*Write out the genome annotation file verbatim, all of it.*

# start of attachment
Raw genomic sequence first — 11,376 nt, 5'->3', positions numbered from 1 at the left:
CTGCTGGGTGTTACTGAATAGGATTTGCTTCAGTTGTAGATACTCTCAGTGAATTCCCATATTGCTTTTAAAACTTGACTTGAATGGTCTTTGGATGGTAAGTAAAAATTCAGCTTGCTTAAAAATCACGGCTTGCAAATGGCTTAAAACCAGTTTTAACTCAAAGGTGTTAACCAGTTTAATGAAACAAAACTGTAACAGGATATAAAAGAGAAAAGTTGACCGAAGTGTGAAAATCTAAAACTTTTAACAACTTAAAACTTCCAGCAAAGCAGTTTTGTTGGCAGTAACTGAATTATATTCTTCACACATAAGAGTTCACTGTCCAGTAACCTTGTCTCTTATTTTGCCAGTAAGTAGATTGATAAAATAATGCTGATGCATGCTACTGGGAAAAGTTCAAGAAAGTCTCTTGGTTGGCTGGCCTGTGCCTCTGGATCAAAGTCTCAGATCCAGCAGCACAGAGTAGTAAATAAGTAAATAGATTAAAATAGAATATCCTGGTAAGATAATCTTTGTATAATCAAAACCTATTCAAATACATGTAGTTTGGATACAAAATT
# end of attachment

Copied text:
Raw genomic sequence first — 11,376 nt, 5'->3', positions numbered from 1 at the left:
CTGCTGGGTGTTACTGAATAGGATTTGCTTCAGTTGTAGATACTCTCAGTGAATTCCCATATTGCTTTTAAAACTTGACTTGAATGGTCTTTGGATGGTAAGTAAAAATTCAGCTTGCTTAAAAATCACGGCTTGCAAATGGCTTAAAACCAGTTTTAACTCAAAGGTGTTAACCAGTTTAATGAAACAAAACTGTAACAGGATATAAAAGAGAAAAGTTGACCGAAGTGTGAAAATCTAAAACTTTTAACAACTTAAAACTTCCAGCAAAGCAGTTTTGTTGGCAGTAACTGAATTATATTCTTCACACATAAGAGTTCACTGTCCAGTAACCTTGTCTCTTATTTTGCCAGTAAGTAGATTGATAAAATAATGCTGATGCATGCTACTGGGAAAAGTTCAAGAAAGTCTCTTGGTTGGCTGGCCTGTGCCTCTGGATCAAAGTCTCAGATCCAGCAGCACAGAGTAGTAAATAAGTAAATAGATTAAAATAGAATATCCTGGTAAGATAATCTTTGTATAATCAAAACCTATTCAAATACATGTAGTTTGGATACAAAATT